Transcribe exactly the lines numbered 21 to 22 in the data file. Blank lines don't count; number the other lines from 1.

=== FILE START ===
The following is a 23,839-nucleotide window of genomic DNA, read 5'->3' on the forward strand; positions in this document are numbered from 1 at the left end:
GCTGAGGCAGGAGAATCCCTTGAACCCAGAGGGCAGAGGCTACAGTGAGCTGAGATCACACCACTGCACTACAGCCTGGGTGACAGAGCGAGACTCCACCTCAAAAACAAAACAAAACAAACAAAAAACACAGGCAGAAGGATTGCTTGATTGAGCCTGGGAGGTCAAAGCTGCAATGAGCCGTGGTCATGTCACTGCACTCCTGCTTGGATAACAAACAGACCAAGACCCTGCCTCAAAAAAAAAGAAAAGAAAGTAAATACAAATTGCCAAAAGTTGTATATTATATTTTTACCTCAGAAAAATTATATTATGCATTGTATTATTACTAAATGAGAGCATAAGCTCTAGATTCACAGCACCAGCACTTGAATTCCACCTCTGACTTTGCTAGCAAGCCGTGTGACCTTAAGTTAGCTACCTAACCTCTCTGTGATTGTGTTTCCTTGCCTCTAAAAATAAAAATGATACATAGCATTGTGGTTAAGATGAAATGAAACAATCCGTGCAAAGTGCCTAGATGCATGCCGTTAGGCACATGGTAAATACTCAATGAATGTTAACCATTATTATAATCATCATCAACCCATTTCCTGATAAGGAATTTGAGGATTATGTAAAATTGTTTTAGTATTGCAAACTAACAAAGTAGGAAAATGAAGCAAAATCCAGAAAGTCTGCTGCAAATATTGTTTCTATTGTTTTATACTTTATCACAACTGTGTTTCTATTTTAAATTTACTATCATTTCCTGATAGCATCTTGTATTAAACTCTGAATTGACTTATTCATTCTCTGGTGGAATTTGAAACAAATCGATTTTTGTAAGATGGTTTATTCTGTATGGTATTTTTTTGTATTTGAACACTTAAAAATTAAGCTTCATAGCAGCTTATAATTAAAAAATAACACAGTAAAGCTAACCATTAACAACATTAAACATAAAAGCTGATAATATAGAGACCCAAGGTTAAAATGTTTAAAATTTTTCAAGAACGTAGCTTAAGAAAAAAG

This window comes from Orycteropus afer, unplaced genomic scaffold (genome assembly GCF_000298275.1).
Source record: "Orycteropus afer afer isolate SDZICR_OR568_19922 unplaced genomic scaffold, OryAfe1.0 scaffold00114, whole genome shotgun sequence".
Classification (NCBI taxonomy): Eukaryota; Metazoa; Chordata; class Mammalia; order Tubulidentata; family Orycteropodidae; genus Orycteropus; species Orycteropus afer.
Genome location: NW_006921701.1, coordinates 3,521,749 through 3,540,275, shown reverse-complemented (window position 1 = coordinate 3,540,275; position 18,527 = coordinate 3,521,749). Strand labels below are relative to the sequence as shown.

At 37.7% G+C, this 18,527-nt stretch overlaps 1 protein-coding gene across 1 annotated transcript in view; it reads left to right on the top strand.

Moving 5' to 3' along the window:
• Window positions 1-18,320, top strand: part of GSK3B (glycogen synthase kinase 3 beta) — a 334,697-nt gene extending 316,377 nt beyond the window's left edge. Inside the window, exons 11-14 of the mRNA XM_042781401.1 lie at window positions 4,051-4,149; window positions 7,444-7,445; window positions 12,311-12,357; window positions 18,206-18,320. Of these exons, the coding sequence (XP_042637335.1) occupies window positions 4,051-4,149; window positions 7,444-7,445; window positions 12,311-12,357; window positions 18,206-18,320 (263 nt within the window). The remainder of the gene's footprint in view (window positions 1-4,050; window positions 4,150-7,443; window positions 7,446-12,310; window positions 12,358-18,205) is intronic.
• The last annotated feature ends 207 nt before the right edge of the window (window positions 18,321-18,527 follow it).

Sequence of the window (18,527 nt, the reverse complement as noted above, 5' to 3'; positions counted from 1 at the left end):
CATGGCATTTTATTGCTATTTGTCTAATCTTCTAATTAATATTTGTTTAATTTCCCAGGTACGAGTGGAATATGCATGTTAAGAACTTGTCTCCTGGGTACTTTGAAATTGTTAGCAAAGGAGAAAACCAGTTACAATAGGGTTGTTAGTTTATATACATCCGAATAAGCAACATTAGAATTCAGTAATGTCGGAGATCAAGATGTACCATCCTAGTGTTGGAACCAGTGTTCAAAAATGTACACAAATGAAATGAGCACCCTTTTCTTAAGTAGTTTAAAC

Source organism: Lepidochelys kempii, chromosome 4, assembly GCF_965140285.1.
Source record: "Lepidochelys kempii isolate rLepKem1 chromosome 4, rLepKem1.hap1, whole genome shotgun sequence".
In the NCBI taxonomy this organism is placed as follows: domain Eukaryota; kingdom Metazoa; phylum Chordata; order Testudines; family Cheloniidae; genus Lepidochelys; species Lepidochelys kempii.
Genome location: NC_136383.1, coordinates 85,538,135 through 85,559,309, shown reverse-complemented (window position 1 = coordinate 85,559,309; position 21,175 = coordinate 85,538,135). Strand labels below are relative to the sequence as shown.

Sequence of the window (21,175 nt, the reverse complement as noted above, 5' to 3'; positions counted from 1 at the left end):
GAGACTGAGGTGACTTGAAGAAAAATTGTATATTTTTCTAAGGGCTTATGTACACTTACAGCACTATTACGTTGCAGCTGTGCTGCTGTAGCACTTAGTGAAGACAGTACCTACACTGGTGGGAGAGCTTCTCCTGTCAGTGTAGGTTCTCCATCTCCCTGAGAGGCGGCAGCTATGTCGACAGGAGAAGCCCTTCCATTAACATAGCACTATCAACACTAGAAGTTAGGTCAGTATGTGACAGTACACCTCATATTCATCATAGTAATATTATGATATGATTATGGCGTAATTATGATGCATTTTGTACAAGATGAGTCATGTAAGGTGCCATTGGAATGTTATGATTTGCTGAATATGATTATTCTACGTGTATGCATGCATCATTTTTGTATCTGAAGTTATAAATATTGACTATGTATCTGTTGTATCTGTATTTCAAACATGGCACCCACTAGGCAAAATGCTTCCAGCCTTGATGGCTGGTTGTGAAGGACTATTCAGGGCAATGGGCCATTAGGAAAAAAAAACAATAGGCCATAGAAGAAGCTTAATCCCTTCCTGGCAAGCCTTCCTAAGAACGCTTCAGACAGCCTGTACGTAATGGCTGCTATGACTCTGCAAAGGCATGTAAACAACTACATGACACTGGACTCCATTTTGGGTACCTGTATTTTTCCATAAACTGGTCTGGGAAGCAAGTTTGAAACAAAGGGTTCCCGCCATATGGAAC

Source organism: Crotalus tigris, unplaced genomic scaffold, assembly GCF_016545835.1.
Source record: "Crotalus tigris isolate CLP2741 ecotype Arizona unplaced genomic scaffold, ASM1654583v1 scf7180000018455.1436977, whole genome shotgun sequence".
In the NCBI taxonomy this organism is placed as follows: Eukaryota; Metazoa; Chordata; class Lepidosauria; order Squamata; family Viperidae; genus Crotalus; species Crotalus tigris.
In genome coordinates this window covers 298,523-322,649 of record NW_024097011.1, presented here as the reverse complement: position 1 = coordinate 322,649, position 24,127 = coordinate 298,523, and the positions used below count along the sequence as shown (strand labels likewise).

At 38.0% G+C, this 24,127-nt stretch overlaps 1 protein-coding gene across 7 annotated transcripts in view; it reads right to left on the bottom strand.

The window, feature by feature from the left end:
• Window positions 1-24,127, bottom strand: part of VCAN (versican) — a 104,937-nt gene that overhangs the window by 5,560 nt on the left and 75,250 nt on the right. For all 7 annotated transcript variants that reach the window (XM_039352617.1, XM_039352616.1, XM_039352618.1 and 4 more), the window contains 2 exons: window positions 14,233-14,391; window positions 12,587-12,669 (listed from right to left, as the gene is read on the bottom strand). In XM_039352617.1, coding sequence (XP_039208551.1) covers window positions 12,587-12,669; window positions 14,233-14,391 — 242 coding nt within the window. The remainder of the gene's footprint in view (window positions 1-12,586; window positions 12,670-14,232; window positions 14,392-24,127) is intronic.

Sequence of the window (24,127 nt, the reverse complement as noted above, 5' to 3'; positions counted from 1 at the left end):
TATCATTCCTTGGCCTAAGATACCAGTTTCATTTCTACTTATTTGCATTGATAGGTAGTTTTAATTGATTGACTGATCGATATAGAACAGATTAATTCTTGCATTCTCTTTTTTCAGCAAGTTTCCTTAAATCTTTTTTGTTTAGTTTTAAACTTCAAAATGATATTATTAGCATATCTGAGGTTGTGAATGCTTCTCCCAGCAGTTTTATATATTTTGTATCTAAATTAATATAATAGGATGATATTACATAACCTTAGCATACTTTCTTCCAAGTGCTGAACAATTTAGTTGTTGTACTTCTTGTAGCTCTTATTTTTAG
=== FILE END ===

In the NCBI taxonomy this organism is placed as follows: Eukaryota; Metazoa; Chordata; class Lepidosauria; order Squamata; family Viperidae; genus Crotalus; species Crotalus tigris.
In genome coordinates this window covers 298,523-322,649 of record NW_024097011.1, presented here as the reverse complement: position 1 = coordinate 322,649, position 24,127 = coordinate 298,523, and the positions used below count along the sequence as shown (strand labels likewise).